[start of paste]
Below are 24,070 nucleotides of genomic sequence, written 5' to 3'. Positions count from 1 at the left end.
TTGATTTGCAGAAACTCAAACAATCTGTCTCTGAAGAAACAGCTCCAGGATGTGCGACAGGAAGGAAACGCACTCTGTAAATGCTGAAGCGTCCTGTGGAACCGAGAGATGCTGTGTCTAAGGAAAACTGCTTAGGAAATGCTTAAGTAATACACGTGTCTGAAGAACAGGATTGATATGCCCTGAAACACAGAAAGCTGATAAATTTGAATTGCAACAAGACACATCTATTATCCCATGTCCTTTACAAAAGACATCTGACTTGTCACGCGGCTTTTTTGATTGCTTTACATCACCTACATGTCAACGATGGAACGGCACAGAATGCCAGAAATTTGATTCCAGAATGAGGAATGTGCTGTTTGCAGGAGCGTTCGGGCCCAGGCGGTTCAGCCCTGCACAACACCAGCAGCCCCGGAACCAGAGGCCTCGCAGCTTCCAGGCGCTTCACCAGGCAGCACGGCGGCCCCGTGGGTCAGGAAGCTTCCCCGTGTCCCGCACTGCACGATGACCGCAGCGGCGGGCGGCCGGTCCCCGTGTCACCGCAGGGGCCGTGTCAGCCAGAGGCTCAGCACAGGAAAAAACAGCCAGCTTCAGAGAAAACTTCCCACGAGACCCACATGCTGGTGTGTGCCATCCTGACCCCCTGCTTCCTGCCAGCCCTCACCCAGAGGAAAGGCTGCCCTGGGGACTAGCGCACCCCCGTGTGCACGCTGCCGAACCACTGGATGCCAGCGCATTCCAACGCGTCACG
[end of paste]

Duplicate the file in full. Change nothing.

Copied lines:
Below are 24,070 nucleotides of genomic sequence, written 5' to 3'. Positions count from 1 at the left end.
TTGATTTGCAGAAACTCAAACAATCTGTCTCTGAAGAAACAGCTCCAGGATGTGCGACAGGAAGGAAACGCACTCTGTAAATGCTGAAGCGTCCTGTGGAACCGAGAGATGCTGTGTCTAAGGAAAACTGCTTAGGAAATGCTTAAGTAATACACGTGTCTGAAGAACAGGATTGATATGCCCTGAAACACAGAAAGCTGATAAATTTGAATTGCAACAAGACACATCTATTATCCCATGTCCTTTACAAAAGACATCTGACTTGTCACGCGGCTTTTTTGATTGCTTTACATCACCTACATGTCAACGATGGAACGGCACAGAATGCCAGAAATTTGATTCCAGAATGAGGAATGTGCTGTTTGCAGGAGCGTTCGGGCCCAGGCGGTTCAGCCCTGCACAACACCAGCAGCCCCGGAACCAGAGGCCTCGCAGCTTCCAGGCGCTTCACCAGGCAGCACGGCGGCCCCGTGGGTCAGGAAGCTTCCCCGTGTCCCGCACTGCACGATGACCGCAGCGGCGGGCGGCCGGTCCCCGTGTCACCGCAGGGGCCGTGTCAGCCAGAGGCTCAGCACAGGAAAAAACAGCCAGCTTCAGAGAAAACTTCCCACGAGACCCACATGCTGGTGTGTGCCATCCTGACCCCCTGCTTCCTGCCAGCCCTCACCCAGAGGAAAGGCTGCCCTGGGGACTAGCGCACCCCCGTGTGCACGCTGCCGAACCACTGGATGCCAGCGCATTCCAACGCGTCACG